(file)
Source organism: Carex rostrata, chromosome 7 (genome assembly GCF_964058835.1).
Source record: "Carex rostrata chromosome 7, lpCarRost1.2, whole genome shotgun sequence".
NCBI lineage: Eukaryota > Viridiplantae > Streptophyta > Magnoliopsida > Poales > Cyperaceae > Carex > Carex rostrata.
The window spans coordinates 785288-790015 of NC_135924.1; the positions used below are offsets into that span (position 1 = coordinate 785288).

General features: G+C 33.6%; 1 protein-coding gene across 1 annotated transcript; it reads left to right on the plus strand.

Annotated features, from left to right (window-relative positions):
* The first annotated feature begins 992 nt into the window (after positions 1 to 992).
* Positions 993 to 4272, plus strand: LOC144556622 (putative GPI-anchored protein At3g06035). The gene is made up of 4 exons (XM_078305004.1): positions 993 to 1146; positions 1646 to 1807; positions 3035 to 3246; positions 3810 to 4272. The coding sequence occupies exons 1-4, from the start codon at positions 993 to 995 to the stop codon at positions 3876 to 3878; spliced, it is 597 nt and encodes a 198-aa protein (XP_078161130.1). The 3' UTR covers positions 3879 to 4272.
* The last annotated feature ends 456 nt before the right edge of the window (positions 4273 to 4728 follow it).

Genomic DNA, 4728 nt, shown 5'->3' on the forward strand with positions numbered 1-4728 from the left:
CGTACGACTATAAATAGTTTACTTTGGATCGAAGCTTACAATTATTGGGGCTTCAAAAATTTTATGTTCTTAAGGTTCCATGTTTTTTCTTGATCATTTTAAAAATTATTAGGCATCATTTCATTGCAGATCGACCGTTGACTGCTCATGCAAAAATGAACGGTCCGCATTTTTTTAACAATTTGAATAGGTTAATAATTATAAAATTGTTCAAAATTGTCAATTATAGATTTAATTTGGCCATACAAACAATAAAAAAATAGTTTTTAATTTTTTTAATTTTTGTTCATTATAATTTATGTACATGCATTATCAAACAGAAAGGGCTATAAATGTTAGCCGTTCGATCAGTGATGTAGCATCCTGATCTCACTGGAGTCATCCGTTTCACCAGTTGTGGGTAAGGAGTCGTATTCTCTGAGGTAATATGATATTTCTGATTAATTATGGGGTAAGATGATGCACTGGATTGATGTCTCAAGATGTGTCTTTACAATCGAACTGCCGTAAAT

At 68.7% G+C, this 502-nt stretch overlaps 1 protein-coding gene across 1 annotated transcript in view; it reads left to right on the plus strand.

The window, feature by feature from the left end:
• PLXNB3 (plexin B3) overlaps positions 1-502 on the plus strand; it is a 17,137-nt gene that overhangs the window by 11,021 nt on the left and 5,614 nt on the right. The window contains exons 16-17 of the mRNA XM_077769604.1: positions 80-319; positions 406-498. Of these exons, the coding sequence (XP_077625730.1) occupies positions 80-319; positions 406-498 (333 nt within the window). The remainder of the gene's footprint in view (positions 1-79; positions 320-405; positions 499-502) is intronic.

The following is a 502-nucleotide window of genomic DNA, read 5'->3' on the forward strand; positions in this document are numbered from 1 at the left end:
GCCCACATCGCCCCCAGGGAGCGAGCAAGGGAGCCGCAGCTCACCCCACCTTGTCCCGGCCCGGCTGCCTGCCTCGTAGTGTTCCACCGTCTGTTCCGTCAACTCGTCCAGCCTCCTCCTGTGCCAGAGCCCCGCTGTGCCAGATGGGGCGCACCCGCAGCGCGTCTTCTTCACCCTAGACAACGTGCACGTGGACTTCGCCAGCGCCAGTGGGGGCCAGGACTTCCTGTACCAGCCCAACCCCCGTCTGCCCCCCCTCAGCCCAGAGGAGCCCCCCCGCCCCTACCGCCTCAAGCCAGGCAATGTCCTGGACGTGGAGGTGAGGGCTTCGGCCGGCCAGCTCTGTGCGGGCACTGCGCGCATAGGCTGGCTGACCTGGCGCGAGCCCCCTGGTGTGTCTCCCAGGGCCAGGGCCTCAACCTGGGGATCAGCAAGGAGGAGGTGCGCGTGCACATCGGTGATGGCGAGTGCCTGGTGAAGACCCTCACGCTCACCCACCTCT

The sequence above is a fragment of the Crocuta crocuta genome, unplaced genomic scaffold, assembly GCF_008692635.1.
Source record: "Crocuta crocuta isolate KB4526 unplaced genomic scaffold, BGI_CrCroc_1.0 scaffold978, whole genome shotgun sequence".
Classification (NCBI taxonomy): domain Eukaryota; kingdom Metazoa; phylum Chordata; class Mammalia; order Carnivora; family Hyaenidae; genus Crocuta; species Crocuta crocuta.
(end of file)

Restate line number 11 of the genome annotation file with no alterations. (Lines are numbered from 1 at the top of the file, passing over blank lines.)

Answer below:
CGTACGACTATAAATAGTTTACTTTGGATCGAAGCTTACAATTATTGGGGCTTCAAAAATTTTATGTTCTTAAGGTTCCATGTTTTTTCTTGATCATTTTAAAAATTATTAGGCATCATTTCATTGCAGATCGACCGTTGACTGCTCATGCAAAAATGAACGGTCCGCATTTTTTTAACAATTTGAATAGGTTAATAATTATAAAATTGTTCAAAATTGTCAATTATAGATTTAATTTGGCCATACAAACAATAAAAAAATAGTTTTTAATTTTTTTAATTTTTGTTCATTATAATTTATGTACATGCATTATCAAACAGAAAGGGCTATAAATGTTAGCCGTTCGATCAGTGATGTAGCATCCTGATCTCACTGGAGTCATCCGTTTCACCAGTTGTGGGTAAGGAGTCGTATTCTCTGAGGTAATATGATATTTCTGATTAATTATGGGGTAAGATGATGCACTGGATTGATGTCTCAAGATGTGTCTTTACAATCGAACTGCCGTAAAT